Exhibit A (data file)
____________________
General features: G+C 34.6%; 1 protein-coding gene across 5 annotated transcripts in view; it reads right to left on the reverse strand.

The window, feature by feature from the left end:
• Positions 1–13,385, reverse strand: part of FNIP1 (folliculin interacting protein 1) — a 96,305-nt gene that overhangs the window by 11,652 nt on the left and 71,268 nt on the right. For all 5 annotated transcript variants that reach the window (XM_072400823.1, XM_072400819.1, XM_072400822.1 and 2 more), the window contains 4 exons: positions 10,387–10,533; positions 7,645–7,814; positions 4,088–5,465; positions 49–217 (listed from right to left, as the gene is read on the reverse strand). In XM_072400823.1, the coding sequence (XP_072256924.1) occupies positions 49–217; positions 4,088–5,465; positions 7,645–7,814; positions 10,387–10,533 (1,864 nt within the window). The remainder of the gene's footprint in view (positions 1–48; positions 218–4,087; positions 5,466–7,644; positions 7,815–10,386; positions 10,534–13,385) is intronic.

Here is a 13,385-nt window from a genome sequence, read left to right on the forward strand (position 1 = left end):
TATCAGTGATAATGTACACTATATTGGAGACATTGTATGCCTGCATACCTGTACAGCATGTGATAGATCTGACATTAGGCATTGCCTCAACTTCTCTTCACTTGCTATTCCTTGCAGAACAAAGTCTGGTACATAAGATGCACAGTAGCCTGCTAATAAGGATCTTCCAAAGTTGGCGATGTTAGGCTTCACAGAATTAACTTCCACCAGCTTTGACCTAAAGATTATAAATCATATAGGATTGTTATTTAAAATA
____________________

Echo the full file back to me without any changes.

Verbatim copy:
General features: G+C 34.6%; 1 protein-coding gene across 5 annotated transcripts in view; it reads right to left on the reverse strand.

The window, feature by feature from the left end:
• Positions 1–13,385, reverse strand: part of FNIP1 (folliculin interacting protein 1) — a 96,305-nt gene that overhangs the window by 11,652 nt on the left and 71,268 nt on the right. For all 5 annotated transcript variants that reach the window (XM_072400823.1, XM_072400819.1, XM_072400822.1 and 2 more), the window contains 4 exons: positions 10,387–10,533; positions 7,645–7,814; positions 4,088–5,465; positions 49–217 (listed from right to left, as the gene is read on the reverse strand). In XM_072400823.1, the coding sequence (XP_072256924.1) occupies positions 49–217; positions 4,088–5,465; positions 7,645–7,814; positions 10,387–10,533 (1,864 nt within the window). The remainder of the gene's footprint in view (positions 1–48; positions 218–4,087; positions 5,466–7,644; positions 7,815–10,386; positions 10,534–13,385) is intronic.

Here is a 13,385-nt window from a genome sequence, read left to right on the forward strand (position 1 = left end):
TATCAGTGATAATGTACACTATATTGGAGACATTGTATGCCTGCATACCTGTACAGCATGTGATAGATCTGACATTAGGCATTGCCTCAACTTCTCTTCACTTGCTATTCCTTGCAGAACAAAGTCTGGTACATAAGATGCACAGTAGCCTGCTAATAAGGATCTTCCAAAGTTGGCGATGTTAGGCTTCACAGAATTAACTTCCACCAGCTTTGACCTAAAGATTATAAATCATATAGGATTGTTATTTAAAATA